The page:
Gallipoli – At last honesty from Ireland

Each side suffered about 250,000 casualties at Gallipoli when the British Empire, Australia and New Zealand and France invaded Turkey and the Ottoman Empire only to be beaten by Turks under Mustafa Kamal Ataturk. Alomst 4,000 Irishmen died in that theatre of war. The main objectives were to drive the Ottomans out of the war, to open a sea supply route to Russia and to seize Istanbul. The Royal dublin Fusiliers were stuffed in those battles and suffered huge losses.

The Irish Times journalist reported President McAleese’s comments in Gallipoli. The President spoke for me on this subject.

Mrs McAleese said she wanted to honour “our Irish dead – those who fought in British uniforms, those who fought in Anzac uniforms, and those whom they fought, the young Turkish men who defended their homeland”. The sacrifice of the Irishmen at Gallipoli had suffered a “deficit of remembrance” due to the vagaries of history, she said.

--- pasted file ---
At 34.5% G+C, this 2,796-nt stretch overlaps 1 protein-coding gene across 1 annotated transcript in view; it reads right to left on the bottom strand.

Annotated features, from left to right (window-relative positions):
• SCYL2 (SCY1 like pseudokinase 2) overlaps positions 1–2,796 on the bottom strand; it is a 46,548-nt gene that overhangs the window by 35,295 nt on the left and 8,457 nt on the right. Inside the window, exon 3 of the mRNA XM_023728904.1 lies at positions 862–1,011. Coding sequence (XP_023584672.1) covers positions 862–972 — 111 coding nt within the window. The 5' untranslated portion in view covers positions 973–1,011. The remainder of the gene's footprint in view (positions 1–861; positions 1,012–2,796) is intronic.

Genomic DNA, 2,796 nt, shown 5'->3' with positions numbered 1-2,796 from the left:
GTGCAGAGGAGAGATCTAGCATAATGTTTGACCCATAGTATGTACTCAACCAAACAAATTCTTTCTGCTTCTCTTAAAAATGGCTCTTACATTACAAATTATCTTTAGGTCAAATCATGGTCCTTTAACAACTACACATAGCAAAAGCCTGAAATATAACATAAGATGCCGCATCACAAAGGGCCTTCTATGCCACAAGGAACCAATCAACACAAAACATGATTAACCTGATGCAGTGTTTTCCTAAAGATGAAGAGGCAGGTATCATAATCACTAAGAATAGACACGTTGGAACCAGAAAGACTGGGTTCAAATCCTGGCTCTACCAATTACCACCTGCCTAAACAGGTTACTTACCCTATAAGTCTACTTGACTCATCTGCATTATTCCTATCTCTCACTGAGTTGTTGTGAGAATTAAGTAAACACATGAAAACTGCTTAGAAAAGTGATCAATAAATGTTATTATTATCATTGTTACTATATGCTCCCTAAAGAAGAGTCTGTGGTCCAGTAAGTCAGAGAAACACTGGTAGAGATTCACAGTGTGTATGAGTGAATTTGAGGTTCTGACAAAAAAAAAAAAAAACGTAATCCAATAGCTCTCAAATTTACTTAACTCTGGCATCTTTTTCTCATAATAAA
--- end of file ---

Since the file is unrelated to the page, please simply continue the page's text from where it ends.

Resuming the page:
“The Irish who fought for the British Empire here were not only destined to be overwhelmed by those who opposed them but to have their memory doubly overwhelmed, for they fought in a campaign that was lost and so long overlooked . . . Those fortunate enough few who returned alive from Gallipoli returned to considerable ambivalence, even hostility about their role and their sacrifice.”

The distance of time and a changing historical context now allowed for an attempt to address this and, in doing so, to contribute to “the much-needed healing of memory on our own divided island”, the President said.

Each individual story from the horror of Gallipoli, with its 500,000 casualties drawn from both sides, was, she continued, a challenge to the world’s citizens to “find ways other than war to resolve our problems”.